20 Times Bosses Didn't Think Things Through Before Firing Someone

Ashley Hunte
Scrabble tiles put together to make the words, "get over it."
Unsplash | Brett Jordan

Losing your job isn't easy. Whether you decide to walk away from a toxic environment, or that toxic job decides to give you the boot, it's not going to be fun. Mostly for the employer, though.

After one tweet about an ex-coworker whose email was tied to the company event calendar went viral, people began sharing their own stories of how their former employers royally screwed themselves by firing them.

The original tweet is right here:

I don't know about you, but I think this is one wild story. The amazing thing about it, though, is the fact that so many other people had such similar experiences.

Sometimes you have to get petty.

The fact that they fired this person through a fake meeting is petty enough, but they then went and upped the ante by being even pettier. I'm not gonna lie, I'm pretty impressed.

When they have the nerve to try and call you after:

Ah yes, because there's nothing better than firing someone, and then thinking they'd give you the time of day when you want to reach out to ask them questions. Real classy.

You'd think they'd know better than to do this.

This person's partner was probably right to leave his job if this is how they treat employee information. You'd think IT of all people would check data to make sure there was nothing they needed before deleting it all.

They never realize what they have until it's gone.

If you're doing an entire department's worth of work, then you don't deserve double your pay. You deserve a controlling share in the company.

Then, whose is it?

To be honest, codes for certain (and important) things in an office shouldn't be left to one person. And if they are, you should probably treat that person well, unless you want to be locked out of your whole system.

If they want your help, they better put their money where their mouth is.

That's the employer's fault for deleting that email too soon. But at least they weren't sitting there expecting their former employee to give them all that info for free.

Just listen to the people who are still there!

If somebody tells you not to do something, and you do it anyway, that's on you. The bosses were literally told not to deactivate the accounts, didn't listen, and now think the info they lost can be recovered?

It's like adding insult to injury.

I can't get over the sense of entitlement some bosses have. You can't just let somebody go, and then think they'll drop everything to help you for free!

You should probably double check whose info you have...

When you have thousands of employees in one company, chances are a few of them will have the same name. You should probably double check which one of them you're letting go...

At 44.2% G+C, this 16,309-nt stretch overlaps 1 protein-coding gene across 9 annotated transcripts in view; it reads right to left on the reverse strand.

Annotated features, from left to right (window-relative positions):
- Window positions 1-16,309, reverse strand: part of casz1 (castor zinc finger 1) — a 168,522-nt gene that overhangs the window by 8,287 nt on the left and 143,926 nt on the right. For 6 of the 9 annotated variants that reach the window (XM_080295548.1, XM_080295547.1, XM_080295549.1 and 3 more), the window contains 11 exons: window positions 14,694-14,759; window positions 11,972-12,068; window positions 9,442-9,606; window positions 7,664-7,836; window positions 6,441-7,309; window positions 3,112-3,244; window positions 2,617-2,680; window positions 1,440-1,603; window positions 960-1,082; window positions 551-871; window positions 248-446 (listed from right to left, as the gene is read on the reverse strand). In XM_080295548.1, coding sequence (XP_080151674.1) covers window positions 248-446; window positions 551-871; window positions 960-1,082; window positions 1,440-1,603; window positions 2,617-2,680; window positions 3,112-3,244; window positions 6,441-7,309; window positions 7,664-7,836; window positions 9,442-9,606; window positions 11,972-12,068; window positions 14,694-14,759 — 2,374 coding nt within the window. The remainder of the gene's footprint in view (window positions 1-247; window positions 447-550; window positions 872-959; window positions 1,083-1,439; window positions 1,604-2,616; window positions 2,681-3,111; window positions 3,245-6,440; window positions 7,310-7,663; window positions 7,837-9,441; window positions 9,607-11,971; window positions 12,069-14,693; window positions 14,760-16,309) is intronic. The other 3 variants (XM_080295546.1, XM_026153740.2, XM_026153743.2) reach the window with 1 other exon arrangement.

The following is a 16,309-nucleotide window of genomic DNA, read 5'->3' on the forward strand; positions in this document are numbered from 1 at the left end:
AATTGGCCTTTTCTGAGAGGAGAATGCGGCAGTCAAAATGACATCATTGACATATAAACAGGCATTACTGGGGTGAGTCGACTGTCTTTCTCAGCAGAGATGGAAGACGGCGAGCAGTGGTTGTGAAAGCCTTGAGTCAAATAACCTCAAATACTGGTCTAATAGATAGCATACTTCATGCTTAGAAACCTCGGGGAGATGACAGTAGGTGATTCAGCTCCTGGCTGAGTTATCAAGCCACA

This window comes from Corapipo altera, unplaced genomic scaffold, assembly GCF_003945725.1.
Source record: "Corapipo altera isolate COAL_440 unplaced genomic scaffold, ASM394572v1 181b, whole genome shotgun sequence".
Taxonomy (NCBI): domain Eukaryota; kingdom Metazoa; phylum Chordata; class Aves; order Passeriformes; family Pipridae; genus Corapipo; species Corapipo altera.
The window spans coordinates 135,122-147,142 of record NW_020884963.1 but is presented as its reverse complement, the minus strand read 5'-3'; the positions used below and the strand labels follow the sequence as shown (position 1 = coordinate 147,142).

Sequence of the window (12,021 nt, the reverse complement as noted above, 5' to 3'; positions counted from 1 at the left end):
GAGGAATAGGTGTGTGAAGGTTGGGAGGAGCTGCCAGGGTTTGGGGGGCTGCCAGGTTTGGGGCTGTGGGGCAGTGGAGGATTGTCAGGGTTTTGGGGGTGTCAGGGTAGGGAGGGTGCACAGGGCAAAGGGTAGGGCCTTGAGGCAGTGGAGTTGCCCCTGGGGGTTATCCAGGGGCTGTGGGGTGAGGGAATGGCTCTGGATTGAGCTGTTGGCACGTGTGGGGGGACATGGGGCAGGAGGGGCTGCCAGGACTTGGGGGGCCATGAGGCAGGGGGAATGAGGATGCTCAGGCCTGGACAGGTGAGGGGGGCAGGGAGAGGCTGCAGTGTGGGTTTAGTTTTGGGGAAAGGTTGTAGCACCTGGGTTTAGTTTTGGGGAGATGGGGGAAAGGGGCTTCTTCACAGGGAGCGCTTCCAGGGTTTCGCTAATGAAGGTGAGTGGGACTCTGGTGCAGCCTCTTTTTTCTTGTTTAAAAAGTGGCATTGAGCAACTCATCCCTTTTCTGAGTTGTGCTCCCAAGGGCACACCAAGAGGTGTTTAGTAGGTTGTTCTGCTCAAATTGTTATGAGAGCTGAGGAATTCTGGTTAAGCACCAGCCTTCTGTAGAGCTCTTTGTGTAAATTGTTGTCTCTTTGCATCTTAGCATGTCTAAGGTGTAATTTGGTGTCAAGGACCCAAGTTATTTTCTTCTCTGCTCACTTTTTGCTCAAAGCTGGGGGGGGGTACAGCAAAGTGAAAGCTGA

A little gratitude will help, too.

Telling a hardworking employee that they don't work hard enough is a recipe for disaster. Respect the people who work for you, or else you might end up regretting the fact that you ever took them for granted.

This kind of stuff affects more people than you think!

You should definitely have more than one teacher with admin access to online class stuff. In fact, shouldn't the school secretaries and vice principals have admin access, too?

Always. Back. Up. Important. Data.

If you know you need things that are in email exchanges, you should back those up. Probably before that employee leaves. I guess some things are learned the hard way.

Also, make sure that person doesn't work there anymore before you mess with their stuff.

Employment records are a thing, right? Like, companies will keep records of the people on leave, right?

How did IT mess up this badly?

Yup. Very professional.

I guess employers are afraid former employees are going to use their email access to sabotage the company? They're thinking too highly of themselves, if that's the case.

How hard is it for multiple people to know the passwords to things?

Or at the very least, get the passwords from them before they leave. But of course, no one thinks that far ahead, apparently.

Some employers are treading on very thin ice.

If you don't want a former employee to sue you, you probably shouldn't do anything that could land you in legal trouble. You'd think employers would know that.

This is just plain rude.

Like, have a little tact, people! If you're going to lay people off, at least let them know.

Give them a little time to breathe.

This almost seems like something you could take your former employer to court for, but it probably isn't. Either way, it really sucks.

The same thing goes for demotions, too!

I think the moral of the story is to have more than one person have access to/know how to do certain things, so that there's always someone else who can do the work.

And, you know, treat your employees right. It shouldn't be that hard.